The water got into the refrigerator, came above the wicks on the stove, ruined everything but canned goods stored under the sink. Pots & pans are rusty but not beyond repair. Yesterday I had to do the floor again with sea water. A lot of mud, etc. was left because Rob & I had to work so quickly. Luckily, after the storm the sun came out & we have had dry weather. Two floors (bathroom & your room) haven’t been touched once. That will be a mess. The black boat in front of the house next to us was stopped by the U.S. Mail station wagon so it didn’t crash into the house but it ran right over the house at the end of the pier (which had the outhouse) & there’s absolutely nothing left of it. The [unreadable] who live there were on the mainland. Some of her clothes are in my yard. The stove from the house is crumpled so that you can hardly recognize it. Those poor kids will never find all their belongings. The wreckage from their house flew into the house next to us & broke open several rooms.

There are quite a few boards off the front of our house. A post from the side porch is down. Willis’ store [the present location of the Working Watermen’s Exhibit] is ruined but still up. The dock is gone though. The Base is almost wiped out. Many buildings floated away & the administration buildings would have if they hadn’t [unreadable] things [unreadable] so good now.

We have pin fish, minnows & other sea things swimming around & where the water has gone down they are dead. The kittens are all right but their eyes were as big as saucers when we got back. They were quite uncomfortable for a while because they could find no place to go to the bathroom. They weren’t the only ones. We couldn’t either. We resorted to the pot. You can imagine the kind of condition the john is in. Bill threw lime all over everything out there. The washing machine looks wrecked. All the windows out there are gone. I had a box containing Gulfspray, Clorox & other heavy things on the floor of the “laundry [unreadable] [page missing].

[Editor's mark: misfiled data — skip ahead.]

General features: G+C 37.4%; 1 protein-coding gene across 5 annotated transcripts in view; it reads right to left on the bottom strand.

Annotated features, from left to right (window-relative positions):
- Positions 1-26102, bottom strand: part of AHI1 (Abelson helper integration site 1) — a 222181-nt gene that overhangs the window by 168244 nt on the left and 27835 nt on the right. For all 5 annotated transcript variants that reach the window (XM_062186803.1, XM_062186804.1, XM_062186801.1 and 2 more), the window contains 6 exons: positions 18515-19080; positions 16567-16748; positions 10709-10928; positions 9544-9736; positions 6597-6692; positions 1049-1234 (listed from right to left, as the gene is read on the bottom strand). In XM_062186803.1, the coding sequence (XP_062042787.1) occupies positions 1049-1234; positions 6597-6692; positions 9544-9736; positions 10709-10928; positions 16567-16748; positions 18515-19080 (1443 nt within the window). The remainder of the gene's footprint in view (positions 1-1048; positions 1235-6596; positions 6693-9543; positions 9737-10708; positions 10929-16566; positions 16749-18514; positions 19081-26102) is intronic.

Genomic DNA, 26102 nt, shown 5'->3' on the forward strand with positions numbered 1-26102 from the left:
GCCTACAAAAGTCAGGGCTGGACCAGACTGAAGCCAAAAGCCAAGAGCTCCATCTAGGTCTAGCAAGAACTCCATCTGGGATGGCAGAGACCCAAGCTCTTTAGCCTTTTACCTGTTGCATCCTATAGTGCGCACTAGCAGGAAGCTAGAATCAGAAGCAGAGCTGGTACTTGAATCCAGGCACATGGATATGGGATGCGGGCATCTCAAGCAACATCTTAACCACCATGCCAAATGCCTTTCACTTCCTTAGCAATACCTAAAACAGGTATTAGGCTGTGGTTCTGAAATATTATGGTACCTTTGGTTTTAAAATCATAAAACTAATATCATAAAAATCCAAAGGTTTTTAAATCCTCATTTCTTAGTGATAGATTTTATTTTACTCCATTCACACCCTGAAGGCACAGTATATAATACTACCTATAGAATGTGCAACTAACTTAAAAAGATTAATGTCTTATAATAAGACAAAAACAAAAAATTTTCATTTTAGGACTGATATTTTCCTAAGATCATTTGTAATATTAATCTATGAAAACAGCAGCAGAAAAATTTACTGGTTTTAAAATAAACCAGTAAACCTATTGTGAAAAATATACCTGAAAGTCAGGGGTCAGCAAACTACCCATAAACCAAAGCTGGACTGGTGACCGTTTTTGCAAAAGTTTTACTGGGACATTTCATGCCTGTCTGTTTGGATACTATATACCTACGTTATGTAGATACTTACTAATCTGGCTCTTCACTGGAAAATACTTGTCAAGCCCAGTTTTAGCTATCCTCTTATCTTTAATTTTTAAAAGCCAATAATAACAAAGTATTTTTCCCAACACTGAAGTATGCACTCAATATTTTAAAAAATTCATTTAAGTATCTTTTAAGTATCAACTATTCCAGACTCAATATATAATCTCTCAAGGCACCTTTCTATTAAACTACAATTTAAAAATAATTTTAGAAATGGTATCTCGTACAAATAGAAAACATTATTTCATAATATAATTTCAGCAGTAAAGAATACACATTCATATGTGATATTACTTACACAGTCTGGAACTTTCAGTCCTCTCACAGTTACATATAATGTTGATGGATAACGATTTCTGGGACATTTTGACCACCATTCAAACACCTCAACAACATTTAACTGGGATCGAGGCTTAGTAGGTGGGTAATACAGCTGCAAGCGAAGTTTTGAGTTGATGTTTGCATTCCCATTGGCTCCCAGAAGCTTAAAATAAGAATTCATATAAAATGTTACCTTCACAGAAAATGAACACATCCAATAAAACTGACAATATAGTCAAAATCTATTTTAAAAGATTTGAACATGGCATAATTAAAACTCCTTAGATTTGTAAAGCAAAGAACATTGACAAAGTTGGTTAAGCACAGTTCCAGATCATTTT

Damage to Electric Poles around Silver Lake:

(Photo courtesy Ocracoke Preservation Society, Mike Riddick Collection)

[unreadable] base blew down and the same change of wind which saved our house from Tolson’s boat saved hundreds down the base because the water tower just missed the Administration Bldg. by inches & as the wind had been blowing – would  have fallen right on it. The men down the base & many of their families were in it.

Got to get some cleaning done; will continue tomorrow. One more thing though. Some fishermen came down from Hatteras yesterday & said we’re lucky. There’s very little left up there! They must have had the center of the storm. Many towns are completely gone. There is very little left standing. This may be bad at Ocracoke but it could [unreadable] worst. I’m really not discouraged. I’m having a little contest with myself to see how quickly I can get this place livable & pretty again. I was even able to cook a nice meal for us last night.

Monday

Things are a little discouraging now. Saturday night we took in the living room rug for it was dry & we figured that on Sunday most of the other furniture & a lot of our clothes would be dry but on Saturday night we were awakened by a very hard rain. It has been raining ever since.

The Navy has been taking care of the mail so I’ll send this letter off soon. Bill wrote to mother & Heavens knows what he told her. He sent it off so there’s nothing I can do about it. If you hear from her & she [unreadable] could a cheerful letter from me. I really think Bill is more disturbed by all this than I am. Things really aren’t too good down the base. There are about 25 cases of dysentery. They are boiling salt water to drink. Both our tanks are full & have no salt in them so we are lucky. We have a pan of ice in the refrigerator that was made before the storm. Of course the ice plant can’t make anymore but when this is gone we’ll just eat canned meat.

The [unreadable] didn’t fare as badly as we did. The water didn’t come up as high there . They say that the walls on Martha’s side had to be roped together to keep them from falling down. That sounds impossible to do during gales like we had. Many of the shingles blew off. A few did here too. With the aid of Navy [unreadable] being put into water again.

All the floors are clean now. Gosh I’m glad that job is over. Since it’s raining there’s no need to wash anymore clothes. Today’s job will be washing walls & windows. Poor Bill has to wear un-ironed clothes to the Base but he says everyone else is too. Some of the ivy was killed but I’ve saved most of it. I was concerned about that because you had taken such good care of it.